ATA Says Deaths Linked to Trucking Wrecks Fall
The American Trucking Associations (ATA) recently claimed the money the industry has spent in safety improvements is paying off, after a fall in the number of deaths caused by big rigs on the roads of America.
The ATA seized on figures from the National Highway Traffic Safety Administration (NHTSA), that found there were 3,903 truck-involved fatalities in 2014, a decline of 61 from the previous year.
While the figures give cause for optimism, one fatal trucking accident is too many and big rig accidents still occur with a frightening regularity in Virginia and elsewhere.
The ATA said its analysis of Department of Transportation data shows the long term and the short term rate of deaths involving trucks is declining.
“America’s trucking industry has invested billions to improve safety and that commitment is paying off,” stated ATA President and CEO Bill Graves.
The ATA’s analysis of both miles traveled data from the Federal Highway Administration and highway accident data from the National Highway Traffic Safety Administration (NHTSA), found the truck-involved fatality rate fell for the second straight year to 1.40 per 100 million miles traveled.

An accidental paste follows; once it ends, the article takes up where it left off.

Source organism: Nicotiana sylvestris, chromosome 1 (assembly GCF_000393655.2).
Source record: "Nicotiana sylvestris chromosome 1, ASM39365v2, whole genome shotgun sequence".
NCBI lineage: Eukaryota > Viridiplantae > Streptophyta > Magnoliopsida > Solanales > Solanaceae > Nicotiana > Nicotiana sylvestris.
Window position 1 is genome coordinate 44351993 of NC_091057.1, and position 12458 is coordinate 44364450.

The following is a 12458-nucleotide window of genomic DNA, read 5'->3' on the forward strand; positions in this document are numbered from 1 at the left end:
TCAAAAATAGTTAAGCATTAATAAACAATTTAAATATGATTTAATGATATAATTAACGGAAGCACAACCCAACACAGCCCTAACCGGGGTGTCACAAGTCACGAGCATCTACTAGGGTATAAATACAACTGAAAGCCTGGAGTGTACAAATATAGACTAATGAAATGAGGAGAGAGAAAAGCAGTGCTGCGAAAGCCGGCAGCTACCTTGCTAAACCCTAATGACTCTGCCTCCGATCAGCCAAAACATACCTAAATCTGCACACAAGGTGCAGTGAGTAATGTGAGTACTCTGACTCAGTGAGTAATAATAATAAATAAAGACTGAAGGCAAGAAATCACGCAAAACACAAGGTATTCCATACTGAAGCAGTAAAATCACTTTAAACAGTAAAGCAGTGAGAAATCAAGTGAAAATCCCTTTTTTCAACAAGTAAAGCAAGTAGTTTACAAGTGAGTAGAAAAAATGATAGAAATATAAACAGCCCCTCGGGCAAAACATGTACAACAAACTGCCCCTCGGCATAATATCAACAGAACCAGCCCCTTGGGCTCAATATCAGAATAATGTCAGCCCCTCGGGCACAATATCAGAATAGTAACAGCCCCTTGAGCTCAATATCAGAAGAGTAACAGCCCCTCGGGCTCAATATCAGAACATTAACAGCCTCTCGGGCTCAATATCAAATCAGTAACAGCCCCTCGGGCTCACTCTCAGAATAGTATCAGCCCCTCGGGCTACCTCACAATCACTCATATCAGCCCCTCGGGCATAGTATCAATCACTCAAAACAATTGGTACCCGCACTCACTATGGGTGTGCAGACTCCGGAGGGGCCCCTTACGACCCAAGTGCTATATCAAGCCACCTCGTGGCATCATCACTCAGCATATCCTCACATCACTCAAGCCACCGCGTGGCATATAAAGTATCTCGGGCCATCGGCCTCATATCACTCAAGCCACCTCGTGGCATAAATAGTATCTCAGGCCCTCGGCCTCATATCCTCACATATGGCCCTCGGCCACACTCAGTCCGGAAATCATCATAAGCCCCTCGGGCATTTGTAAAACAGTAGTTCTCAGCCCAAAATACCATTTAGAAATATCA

Big Rigs Cause a Disproportionate Number of Deaths
There were 3,903 truck-involved fatalities in 2014, a drop of 61 from 2013. As the economy improved, the number of miles traveled by large trucks rose to more than 279 billion, the report stated. The figures only represent deaths in which a large truck was a factor in the crash. They were not necessarily accidents caused by truck drivers.
Although the ATA made much of the figures, the decline in deaths linked to big rigs has not been constant. In 2012, there was an increase in the number of deaths linked to tractor-trailers.
There were also a disproportionate number of deaths caused by big trucks. Even though they only comprise 3 percent of all vehicles on the road, giant trucks cause about 12 percent of deaths. About three-quarters of those who lose their lives in these crashes are in smaller vehicles.
Another cause for concern is the large number of trucking accidents that are caused by driver fatigue. Often trucking companies place unreasonable demands on drivers causing them to fall asleep at the wheel. A trucking company may fail to properly manage the abuse of prescribed drugs or conditions like diabetes or sleep apnea that can cause wrecks. America also suffers from an acute shortage of truckers that is putting other drivers at peril.